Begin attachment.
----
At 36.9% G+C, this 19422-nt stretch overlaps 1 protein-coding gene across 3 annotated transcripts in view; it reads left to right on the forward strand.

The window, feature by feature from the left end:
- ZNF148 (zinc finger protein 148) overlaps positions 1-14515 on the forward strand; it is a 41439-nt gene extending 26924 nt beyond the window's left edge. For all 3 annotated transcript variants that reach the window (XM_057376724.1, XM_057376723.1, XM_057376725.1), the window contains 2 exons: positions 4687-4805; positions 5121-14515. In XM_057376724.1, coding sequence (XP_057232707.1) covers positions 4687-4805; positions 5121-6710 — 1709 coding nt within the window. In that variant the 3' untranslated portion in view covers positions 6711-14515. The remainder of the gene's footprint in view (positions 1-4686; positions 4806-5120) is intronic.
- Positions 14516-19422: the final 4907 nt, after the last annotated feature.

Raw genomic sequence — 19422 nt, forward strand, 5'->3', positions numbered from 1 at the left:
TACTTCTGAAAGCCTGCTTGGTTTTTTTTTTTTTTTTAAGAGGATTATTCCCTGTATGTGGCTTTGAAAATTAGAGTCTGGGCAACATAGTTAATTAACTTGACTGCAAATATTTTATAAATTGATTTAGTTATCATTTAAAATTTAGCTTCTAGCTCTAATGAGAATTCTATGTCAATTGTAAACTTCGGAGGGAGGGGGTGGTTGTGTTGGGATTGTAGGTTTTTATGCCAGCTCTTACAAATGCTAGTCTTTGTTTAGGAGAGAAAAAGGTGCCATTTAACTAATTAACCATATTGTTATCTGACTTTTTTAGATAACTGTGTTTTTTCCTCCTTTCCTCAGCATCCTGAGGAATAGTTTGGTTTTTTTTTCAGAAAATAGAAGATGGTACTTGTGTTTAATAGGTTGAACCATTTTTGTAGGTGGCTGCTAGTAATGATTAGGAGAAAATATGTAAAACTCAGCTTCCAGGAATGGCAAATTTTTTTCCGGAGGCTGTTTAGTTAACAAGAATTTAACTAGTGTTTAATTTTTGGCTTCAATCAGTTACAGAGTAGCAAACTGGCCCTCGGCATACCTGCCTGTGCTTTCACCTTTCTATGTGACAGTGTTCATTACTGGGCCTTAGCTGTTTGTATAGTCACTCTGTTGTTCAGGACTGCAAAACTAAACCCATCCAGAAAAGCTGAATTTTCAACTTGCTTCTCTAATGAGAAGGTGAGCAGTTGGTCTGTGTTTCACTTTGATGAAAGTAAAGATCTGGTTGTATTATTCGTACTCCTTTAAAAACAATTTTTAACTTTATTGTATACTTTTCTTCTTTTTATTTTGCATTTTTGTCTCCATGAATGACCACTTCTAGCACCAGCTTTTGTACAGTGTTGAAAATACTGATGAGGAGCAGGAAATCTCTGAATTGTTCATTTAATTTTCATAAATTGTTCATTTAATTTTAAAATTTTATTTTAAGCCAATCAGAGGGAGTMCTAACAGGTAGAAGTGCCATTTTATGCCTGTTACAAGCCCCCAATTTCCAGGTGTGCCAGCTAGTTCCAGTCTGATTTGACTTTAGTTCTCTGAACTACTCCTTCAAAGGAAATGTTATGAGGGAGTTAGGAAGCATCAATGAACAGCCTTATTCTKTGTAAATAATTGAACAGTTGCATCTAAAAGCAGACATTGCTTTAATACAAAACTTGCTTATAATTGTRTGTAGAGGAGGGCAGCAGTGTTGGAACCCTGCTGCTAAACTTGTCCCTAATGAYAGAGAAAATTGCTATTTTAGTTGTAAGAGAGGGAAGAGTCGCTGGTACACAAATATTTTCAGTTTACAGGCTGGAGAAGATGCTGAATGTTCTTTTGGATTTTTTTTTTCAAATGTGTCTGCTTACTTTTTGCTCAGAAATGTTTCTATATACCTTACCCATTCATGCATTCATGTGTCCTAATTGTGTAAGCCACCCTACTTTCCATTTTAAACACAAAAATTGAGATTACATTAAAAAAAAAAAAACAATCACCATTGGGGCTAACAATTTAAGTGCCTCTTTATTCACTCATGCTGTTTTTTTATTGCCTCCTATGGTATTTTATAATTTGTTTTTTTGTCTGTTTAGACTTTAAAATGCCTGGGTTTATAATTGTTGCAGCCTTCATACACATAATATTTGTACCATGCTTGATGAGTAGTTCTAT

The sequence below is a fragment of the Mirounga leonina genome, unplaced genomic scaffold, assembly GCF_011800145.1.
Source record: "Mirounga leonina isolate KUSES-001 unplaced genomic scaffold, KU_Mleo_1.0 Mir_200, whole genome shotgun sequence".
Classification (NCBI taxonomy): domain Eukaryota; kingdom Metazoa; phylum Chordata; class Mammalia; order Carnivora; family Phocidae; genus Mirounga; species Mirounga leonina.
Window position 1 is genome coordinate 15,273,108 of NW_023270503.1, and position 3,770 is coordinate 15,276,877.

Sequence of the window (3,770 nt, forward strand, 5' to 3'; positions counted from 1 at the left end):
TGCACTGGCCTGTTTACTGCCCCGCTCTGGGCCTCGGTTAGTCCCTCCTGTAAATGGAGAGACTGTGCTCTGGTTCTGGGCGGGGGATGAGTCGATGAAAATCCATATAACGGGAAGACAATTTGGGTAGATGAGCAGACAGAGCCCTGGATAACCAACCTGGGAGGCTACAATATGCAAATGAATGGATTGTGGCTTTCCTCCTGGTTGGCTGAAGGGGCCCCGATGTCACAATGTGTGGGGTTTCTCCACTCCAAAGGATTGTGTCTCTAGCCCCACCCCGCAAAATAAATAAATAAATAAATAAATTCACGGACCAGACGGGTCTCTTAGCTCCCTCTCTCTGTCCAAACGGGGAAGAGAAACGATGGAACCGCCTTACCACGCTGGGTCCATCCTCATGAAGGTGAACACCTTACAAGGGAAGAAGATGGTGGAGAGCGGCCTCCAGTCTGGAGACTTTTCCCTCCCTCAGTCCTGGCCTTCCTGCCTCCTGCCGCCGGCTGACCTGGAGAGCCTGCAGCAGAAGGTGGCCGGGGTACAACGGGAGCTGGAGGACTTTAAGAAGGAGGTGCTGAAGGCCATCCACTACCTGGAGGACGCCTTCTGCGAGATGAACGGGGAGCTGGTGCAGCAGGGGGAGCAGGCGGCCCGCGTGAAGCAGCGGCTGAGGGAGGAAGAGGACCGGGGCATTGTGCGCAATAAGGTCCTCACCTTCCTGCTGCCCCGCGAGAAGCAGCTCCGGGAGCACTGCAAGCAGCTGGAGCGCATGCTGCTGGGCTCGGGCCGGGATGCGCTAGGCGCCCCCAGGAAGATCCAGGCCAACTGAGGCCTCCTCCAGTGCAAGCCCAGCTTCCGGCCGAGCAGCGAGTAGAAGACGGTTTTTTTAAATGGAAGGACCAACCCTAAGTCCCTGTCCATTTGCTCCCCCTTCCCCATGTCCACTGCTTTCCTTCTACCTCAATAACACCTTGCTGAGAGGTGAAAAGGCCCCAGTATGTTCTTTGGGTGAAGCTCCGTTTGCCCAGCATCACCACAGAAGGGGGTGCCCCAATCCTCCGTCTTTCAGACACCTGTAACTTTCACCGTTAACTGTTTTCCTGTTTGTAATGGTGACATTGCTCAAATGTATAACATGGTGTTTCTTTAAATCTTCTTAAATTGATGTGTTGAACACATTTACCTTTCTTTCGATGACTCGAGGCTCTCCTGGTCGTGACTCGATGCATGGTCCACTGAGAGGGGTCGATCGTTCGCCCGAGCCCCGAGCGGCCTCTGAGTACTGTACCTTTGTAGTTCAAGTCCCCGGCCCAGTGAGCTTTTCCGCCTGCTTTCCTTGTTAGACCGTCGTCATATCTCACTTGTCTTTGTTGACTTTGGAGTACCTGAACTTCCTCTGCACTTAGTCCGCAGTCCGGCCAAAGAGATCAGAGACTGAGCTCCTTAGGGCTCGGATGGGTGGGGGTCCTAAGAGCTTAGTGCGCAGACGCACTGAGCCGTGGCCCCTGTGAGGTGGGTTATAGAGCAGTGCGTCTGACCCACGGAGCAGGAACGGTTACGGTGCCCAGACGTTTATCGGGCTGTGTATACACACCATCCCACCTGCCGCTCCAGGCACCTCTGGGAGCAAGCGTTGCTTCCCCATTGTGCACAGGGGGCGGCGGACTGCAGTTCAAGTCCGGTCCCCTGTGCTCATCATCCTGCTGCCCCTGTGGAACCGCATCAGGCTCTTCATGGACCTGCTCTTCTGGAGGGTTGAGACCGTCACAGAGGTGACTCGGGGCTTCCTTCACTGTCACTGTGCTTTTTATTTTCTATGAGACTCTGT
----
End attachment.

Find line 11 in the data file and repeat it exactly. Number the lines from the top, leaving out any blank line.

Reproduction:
Sequence of the window (3,770 nt, forward strand, 5' to 3'; positions counted from 1 at the left end):